Spatio-temporal Analysis and Interpolation of PM10 Measurements in Europe

ETC/ACM Technical Paper 2011/10, Released: 2012/01/30

Benedikt Gräler, Lydia Gerharz, and Edzer Pebesma

“This study investigates the potential of spatio-temporal kriging approaches for daily mean PM10 concentrations. The methods used include separate daily variogram estimates, temporally evolving variograms, the metric model, the separable covariance model and the product-sum model, and are combined with multiple linear regression. These methods are applied to daily mean rural background PM10 concentrations across Europe for the year 2005, and incorporate daily EMEP model data and elevation data as predictors.

 Interpolated maps for daily PM10  concentration from May 1 to 9, 2005.

Interpolated maps for daily PM10 concentration from May 1 to 9, 2005.

“The air quality indicators used in this study are the daily and yearly mean PM10 concentrations and the number of days exceeding the limit value 50 µg/m³ (NOE). The quality assessment of the different techniques relies on a cross-validation. Statistical measures are used to quantify the improvement for different indicators.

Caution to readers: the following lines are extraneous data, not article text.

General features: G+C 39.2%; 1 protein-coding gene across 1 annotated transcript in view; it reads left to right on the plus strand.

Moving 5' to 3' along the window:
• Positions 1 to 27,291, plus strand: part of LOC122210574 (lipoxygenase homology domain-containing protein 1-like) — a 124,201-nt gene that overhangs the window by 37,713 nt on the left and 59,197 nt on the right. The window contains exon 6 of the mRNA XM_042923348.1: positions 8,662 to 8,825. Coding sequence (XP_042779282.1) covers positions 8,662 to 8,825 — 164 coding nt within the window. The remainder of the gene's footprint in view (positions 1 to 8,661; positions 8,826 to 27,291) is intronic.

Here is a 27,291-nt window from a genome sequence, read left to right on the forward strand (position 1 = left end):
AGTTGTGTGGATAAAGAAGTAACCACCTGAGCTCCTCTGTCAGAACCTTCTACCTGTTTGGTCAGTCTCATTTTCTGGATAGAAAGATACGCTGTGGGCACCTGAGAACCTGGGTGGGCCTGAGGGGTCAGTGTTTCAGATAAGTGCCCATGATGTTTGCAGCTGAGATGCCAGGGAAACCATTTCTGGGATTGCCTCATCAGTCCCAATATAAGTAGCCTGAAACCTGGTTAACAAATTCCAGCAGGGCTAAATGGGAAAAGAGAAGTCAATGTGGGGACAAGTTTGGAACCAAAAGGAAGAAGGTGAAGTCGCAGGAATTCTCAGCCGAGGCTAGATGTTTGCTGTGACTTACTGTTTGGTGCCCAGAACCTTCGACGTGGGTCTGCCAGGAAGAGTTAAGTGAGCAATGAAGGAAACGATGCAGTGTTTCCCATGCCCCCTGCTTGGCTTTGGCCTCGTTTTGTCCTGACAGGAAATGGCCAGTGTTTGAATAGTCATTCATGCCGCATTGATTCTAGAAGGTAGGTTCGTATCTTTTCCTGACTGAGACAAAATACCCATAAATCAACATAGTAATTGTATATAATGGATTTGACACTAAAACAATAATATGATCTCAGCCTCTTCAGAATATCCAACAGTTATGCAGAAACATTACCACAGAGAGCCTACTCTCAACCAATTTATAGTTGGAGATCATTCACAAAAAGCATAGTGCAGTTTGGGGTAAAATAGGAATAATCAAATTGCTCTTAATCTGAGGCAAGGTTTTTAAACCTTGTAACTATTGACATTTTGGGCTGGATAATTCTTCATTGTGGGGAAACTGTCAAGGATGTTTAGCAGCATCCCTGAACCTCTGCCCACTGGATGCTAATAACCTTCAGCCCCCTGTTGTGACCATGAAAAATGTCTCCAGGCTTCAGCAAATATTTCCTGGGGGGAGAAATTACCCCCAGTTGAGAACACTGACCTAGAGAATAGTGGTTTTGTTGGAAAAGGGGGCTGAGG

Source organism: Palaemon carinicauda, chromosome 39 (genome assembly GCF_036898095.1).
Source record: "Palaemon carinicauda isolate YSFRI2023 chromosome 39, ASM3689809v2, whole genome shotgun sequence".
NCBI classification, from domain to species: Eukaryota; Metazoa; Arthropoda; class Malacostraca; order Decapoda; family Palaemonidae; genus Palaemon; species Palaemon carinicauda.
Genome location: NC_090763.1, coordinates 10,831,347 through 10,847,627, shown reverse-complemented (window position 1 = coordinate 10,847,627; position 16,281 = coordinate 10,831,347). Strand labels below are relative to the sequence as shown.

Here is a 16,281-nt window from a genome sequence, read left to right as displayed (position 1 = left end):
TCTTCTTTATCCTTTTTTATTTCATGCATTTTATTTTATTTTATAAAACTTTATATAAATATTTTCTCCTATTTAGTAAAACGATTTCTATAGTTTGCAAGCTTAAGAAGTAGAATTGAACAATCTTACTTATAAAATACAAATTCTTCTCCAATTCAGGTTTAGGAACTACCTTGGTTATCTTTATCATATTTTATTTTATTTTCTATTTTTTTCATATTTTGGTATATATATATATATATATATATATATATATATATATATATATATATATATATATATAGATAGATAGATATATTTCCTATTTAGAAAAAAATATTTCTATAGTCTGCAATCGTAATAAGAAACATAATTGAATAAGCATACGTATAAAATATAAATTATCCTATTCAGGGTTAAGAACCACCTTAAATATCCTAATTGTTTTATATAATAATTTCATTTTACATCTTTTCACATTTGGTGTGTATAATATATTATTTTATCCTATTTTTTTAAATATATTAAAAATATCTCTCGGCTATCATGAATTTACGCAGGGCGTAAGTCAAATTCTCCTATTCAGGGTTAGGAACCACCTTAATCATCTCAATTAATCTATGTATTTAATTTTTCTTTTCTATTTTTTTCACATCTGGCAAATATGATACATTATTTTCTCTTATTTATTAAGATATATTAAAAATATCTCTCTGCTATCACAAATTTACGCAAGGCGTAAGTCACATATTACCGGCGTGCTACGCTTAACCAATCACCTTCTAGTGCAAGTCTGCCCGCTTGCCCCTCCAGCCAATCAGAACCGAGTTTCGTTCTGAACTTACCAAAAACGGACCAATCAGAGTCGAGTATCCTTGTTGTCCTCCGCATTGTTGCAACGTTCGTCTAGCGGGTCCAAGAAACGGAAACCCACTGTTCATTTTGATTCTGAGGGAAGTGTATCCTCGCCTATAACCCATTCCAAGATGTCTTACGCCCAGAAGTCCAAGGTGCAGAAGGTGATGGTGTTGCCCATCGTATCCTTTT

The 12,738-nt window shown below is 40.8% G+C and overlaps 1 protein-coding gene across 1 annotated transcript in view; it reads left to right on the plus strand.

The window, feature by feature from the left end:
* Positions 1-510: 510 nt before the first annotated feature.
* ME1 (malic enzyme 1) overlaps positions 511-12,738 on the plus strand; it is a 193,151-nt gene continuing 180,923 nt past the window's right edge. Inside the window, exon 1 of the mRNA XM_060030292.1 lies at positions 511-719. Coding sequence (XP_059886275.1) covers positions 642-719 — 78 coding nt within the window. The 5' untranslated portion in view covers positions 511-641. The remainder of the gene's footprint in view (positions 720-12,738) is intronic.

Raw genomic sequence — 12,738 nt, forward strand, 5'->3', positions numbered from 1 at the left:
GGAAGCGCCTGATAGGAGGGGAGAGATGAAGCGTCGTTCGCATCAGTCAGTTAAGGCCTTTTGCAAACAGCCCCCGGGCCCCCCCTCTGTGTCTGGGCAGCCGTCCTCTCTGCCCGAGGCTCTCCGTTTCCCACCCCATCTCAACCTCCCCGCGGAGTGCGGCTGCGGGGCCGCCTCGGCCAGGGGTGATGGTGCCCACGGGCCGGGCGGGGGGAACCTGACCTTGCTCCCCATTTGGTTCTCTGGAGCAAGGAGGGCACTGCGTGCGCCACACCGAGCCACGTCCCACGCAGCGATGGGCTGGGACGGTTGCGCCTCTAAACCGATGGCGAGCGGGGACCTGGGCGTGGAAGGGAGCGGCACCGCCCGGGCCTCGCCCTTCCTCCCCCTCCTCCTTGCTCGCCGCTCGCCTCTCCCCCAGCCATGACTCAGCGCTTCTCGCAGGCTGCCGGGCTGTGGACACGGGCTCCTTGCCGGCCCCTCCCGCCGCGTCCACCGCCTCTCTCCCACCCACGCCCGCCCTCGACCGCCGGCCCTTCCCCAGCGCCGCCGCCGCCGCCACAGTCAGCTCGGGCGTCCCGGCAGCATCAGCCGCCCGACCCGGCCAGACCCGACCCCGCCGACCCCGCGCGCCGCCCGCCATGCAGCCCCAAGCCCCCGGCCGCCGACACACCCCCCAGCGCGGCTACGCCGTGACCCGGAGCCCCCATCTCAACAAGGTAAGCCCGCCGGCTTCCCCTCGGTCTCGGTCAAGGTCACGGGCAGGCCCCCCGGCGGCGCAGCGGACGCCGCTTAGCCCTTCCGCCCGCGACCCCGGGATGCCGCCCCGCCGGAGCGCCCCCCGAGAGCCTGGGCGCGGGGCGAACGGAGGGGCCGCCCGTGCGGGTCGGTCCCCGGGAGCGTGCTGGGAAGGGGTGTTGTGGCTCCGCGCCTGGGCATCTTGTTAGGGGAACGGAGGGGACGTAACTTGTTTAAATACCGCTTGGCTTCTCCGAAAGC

“It is shown that daily interpolations can improve the statistical performance of the interpolation of annual mean PM10 concentrations. Furthermore, some advantages of daily estimates are described. Besides the improvement in annual mean PM10 concentration maps, studying the phenomenon in a wider spatio-temporal context becomes possible with daily estimates. Especially the estimation the number of days PM10 concentrations exceed certain limits can be done in a more natural way. Likewise, the detection of outliers and data inhomogeneity benefits from a daily spatio-temporal model.

“Interpolation with the simple spatio-temporal variogram models used here exploits the temporal correlations present and out performs the purely spatial interpolation methods. Based on temporal variability of the spatial short-distance variation component, a discussion is given on the suitability of this statistic to infer measurement errors, and alternative approaches are proposed.”